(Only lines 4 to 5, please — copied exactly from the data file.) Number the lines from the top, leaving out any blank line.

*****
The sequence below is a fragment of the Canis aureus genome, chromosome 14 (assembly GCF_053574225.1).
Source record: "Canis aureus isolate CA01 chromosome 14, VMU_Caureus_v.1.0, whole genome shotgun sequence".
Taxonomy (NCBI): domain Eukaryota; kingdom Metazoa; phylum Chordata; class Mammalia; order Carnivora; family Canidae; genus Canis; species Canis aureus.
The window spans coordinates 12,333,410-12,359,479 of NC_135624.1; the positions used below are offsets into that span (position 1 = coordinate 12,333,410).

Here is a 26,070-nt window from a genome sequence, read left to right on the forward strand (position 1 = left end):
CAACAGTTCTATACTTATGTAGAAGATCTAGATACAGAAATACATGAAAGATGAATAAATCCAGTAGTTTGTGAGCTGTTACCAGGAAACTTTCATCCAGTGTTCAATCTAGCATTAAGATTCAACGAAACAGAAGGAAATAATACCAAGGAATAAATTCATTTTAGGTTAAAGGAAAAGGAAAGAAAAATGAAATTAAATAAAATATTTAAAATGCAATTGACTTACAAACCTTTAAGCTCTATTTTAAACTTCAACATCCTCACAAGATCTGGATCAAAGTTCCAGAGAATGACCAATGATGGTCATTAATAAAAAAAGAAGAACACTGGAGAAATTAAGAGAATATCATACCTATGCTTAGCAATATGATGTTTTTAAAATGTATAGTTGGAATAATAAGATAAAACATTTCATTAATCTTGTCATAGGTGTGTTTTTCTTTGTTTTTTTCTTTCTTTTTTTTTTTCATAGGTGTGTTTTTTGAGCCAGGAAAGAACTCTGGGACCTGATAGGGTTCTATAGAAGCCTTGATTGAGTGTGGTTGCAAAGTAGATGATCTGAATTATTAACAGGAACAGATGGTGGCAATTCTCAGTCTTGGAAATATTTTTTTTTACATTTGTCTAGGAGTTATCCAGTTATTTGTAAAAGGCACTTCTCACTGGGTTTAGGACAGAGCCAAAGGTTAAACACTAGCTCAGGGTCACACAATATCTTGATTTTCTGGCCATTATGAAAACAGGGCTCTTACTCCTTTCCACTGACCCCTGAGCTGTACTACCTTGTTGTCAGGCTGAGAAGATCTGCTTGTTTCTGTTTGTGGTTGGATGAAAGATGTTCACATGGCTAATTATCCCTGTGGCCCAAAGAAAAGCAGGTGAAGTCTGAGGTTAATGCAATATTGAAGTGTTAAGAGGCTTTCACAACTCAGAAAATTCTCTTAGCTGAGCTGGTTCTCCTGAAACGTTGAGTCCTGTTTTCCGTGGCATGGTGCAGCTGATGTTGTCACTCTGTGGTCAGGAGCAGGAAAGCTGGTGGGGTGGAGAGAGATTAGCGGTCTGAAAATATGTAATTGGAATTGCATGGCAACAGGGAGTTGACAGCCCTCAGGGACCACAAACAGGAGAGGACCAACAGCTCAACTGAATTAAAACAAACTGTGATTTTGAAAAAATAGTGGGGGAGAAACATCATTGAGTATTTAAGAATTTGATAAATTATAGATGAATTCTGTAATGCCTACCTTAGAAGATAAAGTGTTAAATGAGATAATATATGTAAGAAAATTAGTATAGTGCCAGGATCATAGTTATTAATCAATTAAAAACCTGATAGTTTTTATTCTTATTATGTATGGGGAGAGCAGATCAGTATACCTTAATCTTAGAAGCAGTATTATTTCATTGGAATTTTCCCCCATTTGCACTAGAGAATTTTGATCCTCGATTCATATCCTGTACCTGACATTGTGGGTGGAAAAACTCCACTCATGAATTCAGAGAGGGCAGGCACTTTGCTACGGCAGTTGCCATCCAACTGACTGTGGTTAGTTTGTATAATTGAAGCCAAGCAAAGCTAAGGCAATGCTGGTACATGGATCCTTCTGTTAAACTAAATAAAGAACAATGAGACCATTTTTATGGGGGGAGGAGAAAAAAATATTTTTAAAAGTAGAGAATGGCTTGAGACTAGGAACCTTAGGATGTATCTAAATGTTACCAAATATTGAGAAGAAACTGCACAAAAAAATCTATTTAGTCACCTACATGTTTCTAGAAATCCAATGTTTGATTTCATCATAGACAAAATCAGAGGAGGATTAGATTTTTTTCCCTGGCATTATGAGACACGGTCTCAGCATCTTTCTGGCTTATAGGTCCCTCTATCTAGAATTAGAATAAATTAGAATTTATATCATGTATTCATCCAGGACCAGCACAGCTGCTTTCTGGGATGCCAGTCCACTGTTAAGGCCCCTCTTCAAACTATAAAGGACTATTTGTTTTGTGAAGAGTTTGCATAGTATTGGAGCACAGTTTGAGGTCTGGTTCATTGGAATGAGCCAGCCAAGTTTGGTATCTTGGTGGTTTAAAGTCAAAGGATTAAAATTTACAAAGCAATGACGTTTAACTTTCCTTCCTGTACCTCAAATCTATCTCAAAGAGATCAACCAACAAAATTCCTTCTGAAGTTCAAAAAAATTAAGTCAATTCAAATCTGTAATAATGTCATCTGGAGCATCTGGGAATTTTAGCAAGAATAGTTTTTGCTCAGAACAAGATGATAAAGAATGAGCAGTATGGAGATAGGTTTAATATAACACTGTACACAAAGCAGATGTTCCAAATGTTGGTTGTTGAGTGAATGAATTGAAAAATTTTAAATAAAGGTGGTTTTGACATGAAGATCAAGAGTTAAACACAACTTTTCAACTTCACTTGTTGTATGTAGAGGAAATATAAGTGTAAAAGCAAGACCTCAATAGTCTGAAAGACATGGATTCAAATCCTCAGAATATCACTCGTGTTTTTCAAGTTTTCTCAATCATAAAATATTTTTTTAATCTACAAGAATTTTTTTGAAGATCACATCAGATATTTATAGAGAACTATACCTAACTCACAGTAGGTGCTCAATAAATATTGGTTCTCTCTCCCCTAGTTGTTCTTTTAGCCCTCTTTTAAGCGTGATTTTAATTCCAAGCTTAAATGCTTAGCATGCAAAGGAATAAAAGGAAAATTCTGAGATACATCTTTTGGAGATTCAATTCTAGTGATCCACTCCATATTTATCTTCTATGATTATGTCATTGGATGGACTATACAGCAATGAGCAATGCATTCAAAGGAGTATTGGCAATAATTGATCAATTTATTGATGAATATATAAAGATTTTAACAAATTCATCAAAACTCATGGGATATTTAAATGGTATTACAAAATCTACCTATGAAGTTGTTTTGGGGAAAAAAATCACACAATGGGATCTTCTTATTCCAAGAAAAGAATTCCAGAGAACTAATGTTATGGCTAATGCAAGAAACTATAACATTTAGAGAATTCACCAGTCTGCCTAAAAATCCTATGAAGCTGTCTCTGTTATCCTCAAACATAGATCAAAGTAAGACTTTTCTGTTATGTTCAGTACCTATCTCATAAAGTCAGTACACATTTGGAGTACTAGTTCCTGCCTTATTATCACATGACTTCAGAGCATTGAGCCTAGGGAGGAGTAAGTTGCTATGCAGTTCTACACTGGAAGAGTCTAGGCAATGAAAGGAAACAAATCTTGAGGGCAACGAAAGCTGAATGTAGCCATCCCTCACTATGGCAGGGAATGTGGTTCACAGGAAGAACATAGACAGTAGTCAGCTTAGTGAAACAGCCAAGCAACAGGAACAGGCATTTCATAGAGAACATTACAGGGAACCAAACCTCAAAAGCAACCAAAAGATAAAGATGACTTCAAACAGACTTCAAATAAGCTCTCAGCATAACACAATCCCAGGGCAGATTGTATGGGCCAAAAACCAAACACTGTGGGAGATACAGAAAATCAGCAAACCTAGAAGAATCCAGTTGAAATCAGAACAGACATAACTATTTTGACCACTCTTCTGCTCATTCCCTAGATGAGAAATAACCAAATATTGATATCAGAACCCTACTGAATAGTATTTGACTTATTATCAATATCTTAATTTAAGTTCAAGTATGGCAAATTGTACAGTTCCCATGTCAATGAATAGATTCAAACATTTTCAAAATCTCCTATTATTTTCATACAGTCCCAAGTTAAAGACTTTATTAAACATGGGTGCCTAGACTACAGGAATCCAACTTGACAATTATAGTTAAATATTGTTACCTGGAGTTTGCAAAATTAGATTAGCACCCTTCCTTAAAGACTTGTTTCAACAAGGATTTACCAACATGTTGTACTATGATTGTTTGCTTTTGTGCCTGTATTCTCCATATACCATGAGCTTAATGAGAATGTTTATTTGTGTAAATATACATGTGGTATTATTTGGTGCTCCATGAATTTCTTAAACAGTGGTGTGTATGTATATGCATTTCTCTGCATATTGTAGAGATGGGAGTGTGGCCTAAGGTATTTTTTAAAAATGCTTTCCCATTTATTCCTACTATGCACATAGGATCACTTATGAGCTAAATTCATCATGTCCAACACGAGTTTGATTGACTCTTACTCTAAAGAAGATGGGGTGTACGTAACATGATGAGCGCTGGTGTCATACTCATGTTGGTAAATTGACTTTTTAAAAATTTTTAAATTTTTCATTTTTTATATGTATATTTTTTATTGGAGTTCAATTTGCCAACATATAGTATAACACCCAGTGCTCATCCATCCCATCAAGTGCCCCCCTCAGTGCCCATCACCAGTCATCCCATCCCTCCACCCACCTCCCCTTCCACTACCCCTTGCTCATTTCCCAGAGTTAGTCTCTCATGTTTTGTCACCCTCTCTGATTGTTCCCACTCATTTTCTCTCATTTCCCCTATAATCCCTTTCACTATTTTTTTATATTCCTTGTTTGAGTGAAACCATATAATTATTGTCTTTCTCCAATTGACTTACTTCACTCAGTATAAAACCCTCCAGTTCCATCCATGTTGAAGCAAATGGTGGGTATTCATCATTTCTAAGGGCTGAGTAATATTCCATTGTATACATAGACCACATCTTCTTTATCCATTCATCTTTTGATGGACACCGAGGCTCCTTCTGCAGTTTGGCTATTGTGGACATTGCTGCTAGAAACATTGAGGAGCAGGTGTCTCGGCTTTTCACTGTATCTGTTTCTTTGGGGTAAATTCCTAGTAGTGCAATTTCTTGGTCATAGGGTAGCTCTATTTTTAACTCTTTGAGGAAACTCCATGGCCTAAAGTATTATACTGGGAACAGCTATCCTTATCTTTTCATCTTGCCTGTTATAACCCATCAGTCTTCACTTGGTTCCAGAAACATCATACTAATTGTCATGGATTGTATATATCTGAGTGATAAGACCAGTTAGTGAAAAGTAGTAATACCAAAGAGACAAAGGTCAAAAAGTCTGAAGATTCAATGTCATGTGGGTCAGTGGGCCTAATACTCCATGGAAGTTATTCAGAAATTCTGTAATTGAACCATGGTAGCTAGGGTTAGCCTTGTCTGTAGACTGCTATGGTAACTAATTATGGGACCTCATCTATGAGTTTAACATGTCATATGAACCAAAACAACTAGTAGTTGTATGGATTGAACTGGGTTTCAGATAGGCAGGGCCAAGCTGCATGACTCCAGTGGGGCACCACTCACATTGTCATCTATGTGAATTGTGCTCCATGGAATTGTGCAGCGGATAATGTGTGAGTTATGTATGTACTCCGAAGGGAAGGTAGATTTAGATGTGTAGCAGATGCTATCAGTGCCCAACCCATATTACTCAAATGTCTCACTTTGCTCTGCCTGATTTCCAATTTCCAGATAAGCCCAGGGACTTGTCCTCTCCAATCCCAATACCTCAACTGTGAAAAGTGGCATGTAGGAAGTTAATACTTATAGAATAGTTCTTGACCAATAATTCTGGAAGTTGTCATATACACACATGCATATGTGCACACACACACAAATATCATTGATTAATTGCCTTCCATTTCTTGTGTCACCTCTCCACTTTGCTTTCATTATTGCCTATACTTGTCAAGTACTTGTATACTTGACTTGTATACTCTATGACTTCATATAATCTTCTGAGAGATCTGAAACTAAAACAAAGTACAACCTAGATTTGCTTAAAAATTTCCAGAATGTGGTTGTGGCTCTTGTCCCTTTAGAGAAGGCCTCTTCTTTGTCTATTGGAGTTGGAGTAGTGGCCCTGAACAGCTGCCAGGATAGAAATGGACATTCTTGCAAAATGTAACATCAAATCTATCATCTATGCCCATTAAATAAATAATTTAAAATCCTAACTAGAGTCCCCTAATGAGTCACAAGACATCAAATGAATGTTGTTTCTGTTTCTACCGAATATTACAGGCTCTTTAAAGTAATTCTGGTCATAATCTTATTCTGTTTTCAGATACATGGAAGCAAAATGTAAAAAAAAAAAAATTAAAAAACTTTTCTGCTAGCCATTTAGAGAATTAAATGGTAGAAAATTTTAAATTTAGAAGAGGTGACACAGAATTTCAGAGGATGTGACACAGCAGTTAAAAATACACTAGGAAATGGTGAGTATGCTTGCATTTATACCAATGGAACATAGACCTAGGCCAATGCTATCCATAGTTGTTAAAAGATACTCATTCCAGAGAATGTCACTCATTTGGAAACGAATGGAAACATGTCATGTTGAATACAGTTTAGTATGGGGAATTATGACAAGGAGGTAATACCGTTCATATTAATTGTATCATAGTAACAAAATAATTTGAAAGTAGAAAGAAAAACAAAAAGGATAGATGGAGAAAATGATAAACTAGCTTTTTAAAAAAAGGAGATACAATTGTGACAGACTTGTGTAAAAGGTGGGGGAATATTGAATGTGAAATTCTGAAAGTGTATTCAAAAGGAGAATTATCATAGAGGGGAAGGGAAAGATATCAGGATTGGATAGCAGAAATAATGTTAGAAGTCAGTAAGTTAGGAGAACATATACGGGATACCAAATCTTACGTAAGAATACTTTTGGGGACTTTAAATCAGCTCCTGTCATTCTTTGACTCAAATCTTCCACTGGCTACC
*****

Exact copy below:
The window spans coordinates 12,333,410-12,359,479 of NC_135624.1; the positions used below are offsets into that span (position 1 = coordinate 12,333,410).

Here is a 26,070-nt window from a genome sequence, read left to right on the forward strand (position 1 = left end):